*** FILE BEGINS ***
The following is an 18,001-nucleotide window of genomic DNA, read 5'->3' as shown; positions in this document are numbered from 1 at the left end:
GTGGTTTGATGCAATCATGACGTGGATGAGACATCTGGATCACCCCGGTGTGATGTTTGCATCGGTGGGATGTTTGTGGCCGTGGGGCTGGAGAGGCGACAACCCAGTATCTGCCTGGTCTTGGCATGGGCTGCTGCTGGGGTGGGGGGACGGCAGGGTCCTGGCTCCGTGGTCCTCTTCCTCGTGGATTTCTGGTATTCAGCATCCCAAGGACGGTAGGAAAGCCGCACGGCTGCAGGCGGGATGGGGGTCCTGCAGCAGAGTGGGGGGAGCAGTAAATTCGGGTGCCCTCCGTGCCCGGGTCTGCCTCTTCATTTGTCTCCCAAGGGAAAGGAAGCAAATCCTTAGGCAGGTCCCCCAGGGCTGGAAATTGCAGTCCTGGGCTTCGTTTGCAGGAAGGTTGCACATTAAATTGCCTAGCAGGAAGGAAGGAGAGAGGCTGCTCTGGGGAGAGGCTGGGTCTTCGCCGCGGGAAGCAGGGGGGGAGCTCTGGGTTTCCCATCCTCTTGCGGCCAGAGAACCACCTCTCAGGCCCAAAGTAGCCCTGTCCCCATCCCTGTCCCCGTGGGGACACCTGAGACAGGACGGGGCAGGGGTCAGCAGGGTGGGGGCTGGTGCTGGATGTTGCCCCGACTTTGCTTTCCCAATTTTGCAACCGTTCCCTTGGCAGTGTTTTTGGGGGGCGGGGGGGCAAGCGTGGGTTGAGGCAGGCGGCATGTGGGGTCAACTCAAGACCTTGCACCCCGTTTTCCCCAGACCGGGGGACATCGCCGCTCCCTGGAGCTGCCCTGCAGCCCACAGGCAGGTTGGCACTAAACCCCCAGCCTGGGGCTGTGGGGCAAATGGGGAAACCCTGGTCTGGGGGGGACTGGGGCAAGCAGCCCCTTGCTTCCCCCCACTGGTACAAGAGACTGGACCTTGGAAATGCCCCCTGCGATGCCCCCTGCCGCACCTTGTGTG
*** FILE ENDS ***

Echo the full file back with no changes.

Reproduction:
The following is an 18,001-nucleotide window of genomic DNA, read 5'->3' as shown; positions in this document are numbered from 1 at the left end:
GTGGTTTGATGCAATCATGACGTGGATGAGACATCTGGATCACCCCGGTGTGATGTTTGCATCGGTGGGATGTTTGTGGCCGTGGGGCTGGAGAGGCGACAACCCAGTATCTGCCTGGTCTTGGCATGGGCTGCTGCTGGGGTGGGGGGACGGCAGGGTCCTGGCTCCGTGGTCCTCTTCCTCGTGGATTTCTGGTATTCAGCATCCCAAGGACGGTAGGAAAGCCGCACGGCTGCAGGCGGGATGGGGGTCCTGCAGCAGAGTGGGGGGAGCAGTAAATTCGGGTGCCCTCCGTGCCCGGGTCTGCCTCTTCATTTGTCTCCCAAGGGAAAGGAAGCAAATCCTTAGGCAGGTCCCCCAGGGCTGGAAATTGCAGTCCTGGGCTTCGTTTGCAGGAAGGTTGCACATTAAATTGCCTAGCAGGAAGGAAGGAGAGAGGCTGCTCTGGGGAGAGGCTGGGTCTTCGCCGCGGGAAGCAGGGGGGGAGCTCTGGGTTTCCCATCCTCTTGCGGCCAGAGAACCACCTCTCAGGCCCAAAGTAGCCCTGTCCCCATCCCTGTCCCCGTGGGGACACCTGAGACAGGACGGGGCAGGGGTCAGCAGGGTGGGGGCTGGTGCTGGATGTTGCCCCGACTTTGCTTTCCCAATTTTGCAACCGTTCCCTTGGCAGTGTTTTTGGGGGGCGGGGGGGCAAGCGTGGGTTGAGGCAGGCGGCATGTGGGGTCAACTCAAGACCTTGCACCCCGTTTTCCCCAGACCGGGGGACATCGCCGCTCCCTGGAGCTGCCCTGCAGCCCACAGGCAGGTTGGCACTAAACCCCCAGCCTGGGGCTGTGGGGCAAATGGGGAAACCCTGGTCTGGGGGGGACTGGGGCAAGCAGCCCCTTGCTTCCCCCCACTGGTACAAGAGACTGGACCTTGGAAATGCCCCCTGCGATGCCCCCTGCCGCACCTTGTGTG